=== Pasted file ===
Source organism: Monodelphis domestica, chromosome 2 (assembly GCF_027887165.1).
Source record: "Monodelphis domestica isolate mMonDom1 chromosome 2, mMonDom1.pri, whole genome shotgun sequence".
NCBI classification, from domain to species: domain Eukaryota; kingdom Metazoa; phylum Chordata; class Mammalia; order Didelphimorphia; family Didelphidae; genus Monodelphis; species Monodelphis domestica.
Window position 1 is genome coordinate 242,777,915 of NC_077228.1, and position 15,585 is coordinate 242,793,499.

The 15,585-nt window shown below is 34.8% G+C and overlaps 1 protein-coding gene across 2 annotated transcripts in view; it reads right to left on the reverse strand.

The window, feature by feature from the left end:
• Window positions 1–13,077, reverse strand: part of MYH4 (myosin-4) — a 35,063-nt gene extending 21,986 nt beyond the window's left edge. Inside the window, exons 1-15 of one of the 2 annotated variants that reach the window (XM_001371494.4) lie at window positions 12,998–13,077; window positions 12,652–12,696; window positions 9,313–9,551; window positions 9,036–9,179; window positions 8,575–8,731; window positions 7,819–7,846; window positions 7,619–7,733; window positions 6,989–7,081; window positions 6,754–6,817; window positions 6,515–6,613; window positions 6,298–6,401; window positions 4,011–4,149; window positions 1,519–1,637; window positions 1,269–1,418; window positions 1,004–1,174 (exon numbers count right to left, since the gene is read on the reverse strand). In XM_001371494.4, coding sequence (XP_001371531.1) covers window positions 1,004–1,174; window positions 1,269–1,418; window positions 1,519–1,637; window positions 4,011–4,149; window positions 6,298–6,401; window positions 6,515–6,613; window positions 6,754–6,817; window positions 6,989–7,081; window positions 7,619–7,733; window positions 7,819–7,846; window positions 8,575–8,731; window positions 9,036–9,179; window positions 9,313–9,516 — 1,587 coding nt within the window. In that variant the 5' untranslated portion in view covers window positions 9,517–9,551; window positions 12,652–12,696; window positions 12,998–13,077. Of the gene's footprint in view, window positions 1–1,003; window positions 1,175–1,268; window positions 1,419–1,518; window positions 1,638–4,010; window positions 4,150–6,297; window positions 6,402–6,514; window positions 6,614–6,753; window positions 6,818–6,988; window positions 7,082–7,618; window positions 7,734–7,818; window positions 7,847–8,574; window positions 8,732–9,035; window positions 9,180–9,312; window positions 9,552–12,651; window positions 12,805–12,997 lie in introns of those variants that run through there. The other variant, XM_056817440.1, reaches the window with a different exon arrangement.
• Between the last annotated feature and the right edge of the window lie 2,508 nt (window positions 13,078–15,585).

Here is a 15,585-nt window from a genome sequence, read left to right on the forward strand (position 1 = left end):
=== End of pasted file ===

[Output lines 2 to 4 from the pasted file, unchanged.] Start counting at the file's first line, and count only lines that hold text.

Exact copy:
Source record: "Monodelphis domestica isolate mMonDom1 chromosome 2, mMonDom1.pri, whole genome shotgun sequence".
NCBI classification, from domain to species: domain Eukaryota; kingdom Metazoa; phylum Chordata; class Mammalia; order Didelphimorphia; family Didelphidae; genus Monodelphis; species Monodelphis domestica.
Window position 1 is genome coordinate 242,777,915 of NC_077228.1, and position 15,585 is coordinate 242,793,499.